At the 2008 Red Hat summit in Boston, Red Hat outlined to support Red Hat Enterprise Linux for new hardware and installation media one year longer than it did in the past.
This is a major event. In the past Red Hat offered new hardware support, bugfixes and feature enhancements (dubbed full support) for 3 years after the initial release. But now that will be for 4 years after initial release. New installation media will be release up to 5 years after initial release !
Everytime I am surprised that people don't know that apt-get works on RPM-based distributions and works much better than the alternatives. Especially in a CentOS/RHEL environment where you have various distribution releases running, apt-rpm allows you to use the same apt version and the same apt features across CentOS/RHEL 2.1, 3, 4 and 5.
In an attempt to persuade you to try out apt, let me denounce some myths about the current apt-rpm:
I have been playing with (and talking about) this before, so why not take it to the next level and share it with the larger CentOS and RHEL community ?
The CentOS community is pretty limited in what we can do to the core OS. Since our mantra is "aiming to be 100% compatible with Red Hat Enterprise Linux" we cannot fix bugs or improve the CentOS core without waiting for RHEL to make those modifications first. We have limited leverage and a 6-month release cycle against us.
If you use RHEL or CentOS a lot and you often find yourself looking for good information on the web about either CentOS or RHEL, you might find the following Firefox search addons very useful.
Here's my overview, sorted by importance:
- Red Hat Knowledgebase search
- Search Red Hat's extensive knowledgebase, documentation and many other resources
Let me play devil's advocate here. Mark Shuttleworth's recent pledge to join a synchronised release plan for Enterprise Linux distributions is no more than a wish to benefit from a lot of work that Novell and Red Hat are already doing in the Enterprise space.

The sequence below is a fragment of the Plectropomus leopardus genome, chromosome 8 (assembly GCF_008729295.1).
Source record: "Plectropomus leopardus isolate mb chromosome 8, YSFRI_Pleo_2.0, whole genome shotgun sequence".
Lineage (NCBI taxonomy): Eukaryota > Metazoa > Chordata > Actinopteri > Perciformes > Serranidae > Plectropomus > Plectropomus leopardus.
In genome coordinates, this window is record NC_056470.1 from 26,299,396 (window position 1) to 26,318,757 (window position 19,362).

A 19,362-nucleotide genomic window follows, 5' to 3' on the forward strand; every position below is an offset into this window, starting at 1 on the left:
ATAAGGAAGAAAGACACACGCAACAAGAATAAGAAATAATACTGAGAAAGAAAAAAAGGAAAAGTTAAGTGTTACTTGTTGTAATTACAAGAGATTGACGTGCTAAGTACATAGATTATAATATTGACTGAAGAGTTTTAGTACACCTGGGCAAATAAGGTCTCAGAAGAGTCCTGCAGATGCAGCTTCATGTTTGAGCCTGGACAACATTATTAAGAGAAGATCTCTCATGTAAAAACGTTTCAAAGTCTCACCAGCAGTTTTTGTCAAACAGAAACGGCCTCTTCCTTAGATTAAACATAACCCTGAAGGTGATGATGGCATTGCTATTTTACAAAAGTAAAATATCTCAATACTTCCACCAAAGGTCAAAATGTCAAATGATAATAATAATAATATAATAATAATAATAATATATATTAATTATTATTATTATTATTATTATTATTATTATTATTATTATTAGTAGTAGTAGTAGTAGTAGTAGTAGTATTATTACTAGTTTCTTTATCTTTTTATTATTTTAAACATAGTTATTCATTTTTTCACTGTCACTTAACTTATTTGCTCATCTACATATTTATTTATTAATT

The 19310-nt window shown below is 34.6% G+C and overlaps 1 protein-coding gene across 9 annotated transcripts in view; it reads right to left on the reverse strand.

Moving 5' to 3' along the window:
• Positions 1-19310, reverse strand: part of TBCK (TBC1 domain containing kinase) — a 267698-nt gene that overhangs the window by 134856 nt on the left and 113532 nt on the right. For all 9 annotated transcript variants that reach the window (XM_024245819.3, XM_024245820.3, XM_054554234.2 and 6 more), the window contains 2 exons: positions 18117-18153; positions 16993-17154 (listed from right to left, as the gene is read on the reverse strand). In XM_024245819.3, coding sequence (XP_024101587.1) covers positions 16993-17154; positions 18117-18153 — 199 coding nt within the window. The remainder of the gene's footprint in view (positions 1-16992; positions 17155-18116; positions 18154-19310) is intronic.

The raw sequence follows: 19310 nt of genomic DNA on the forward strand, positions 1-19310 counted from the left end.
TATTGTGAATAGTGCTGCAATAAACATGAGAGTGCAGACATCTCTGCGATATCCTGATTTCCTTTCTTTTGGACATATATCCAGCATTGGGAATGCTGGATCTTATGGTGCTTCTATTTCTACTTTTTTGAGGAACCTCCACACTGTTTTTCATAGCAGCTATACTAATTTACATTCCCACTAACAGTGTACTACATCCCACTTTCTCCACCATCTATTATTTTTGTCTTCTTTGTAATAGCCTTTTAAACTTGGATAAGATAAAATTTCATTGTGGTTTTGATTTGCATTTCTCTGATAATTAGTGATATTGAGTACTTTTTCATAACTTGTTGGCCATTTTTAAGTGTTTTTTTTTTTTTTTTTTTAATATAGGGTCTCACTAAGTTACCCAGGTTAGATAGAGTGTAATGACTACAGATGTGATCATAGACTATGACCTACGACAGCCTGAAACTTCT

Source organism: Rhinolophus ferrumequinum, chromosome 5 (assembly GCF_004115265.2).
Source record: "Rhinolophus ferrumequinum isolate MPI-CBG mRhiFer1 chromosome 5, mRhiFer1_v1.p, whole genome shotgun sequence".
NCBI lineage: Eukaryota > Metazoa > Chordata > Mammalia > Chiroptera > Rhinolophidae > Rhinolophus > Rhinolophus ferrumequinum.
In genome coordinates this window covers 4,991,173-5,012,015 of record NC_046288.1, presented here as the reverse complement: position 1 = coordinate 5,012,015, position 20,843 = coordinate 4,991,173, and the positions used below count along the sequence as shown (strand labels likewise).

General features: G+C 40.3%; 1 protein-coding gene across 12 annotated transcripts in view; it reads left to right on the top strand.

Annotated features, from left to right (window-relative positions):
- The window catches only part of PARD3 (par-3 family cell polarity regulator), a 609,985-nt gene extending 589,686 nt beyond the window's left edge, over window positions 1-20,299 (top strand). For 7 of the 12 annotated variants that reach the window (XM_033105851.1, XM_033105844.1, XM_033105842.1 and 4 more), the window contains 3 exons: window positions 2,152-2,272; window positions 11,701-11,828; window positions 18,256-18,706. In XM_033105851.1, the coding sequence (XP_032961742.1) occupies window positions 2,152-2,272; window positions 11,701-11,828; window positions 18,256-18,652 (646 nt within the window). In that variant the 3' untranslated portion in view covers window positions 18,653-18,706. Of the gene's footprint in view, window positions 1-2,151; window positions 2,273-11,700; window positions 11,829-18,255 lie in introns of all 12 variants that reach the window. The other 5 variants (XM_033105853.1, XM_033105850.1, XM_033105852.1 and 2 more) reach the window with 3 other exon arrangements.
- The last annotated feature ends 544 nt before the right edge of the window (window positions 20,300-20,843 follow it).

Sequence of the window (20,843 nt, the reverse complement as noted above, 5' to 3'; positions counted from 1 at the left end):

Let me explain.
RHEL 5.2 beta is released and many interesting features and software updates are expected.
It is very unusual for software to be updated (instead of bugfix backports) in a Red Hat Enterprise distribution (or CentOS for that matter) but there are exceptional cases where this makes more sense than the alternative.
Red Hat has decided that for desktop applications they can make that exception, meaning Red Hat and CentOS desktop users (me!) will soon be able to use a recent Firefox, Thunderbird or OpenOffice.
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The reasons for CentOS on your server seem compelling, but the same reasons apply for a desktop or your laptop. Especially for people that require a stable environment and have no need to a (bi-)yearly upgrade that may break or turn your world upside down.
As more people buy laptops instead of desktop systems, and because laptops come as a collection of hardware, it would be nice if we, the CentOS community, would actively start documenting our experience with CentOS on our laptops.
It was exciting when a year ago at LinuxWorld Expo London we heard a rumor that Oracle was going to support Red Hat Enterprise Linux. It was surprising to find out that this rumor was not entirely as well-intended and supportive as it sounded.
Instead of helping the community, Oracle was directly attacking Red Hat with its own product as if it was showing the world that Open Source has no value and that even Oracle could run away with Red Hat's crown jewels and customers. A hostile take-over attempt of Red Hat by Oracle.
These books are real bibles containing more than 1000 pages. They go into details about everything, but they fail to mention the RHEL rebuild distributions like CentOS or Scientific Linux.
Something is going on here ?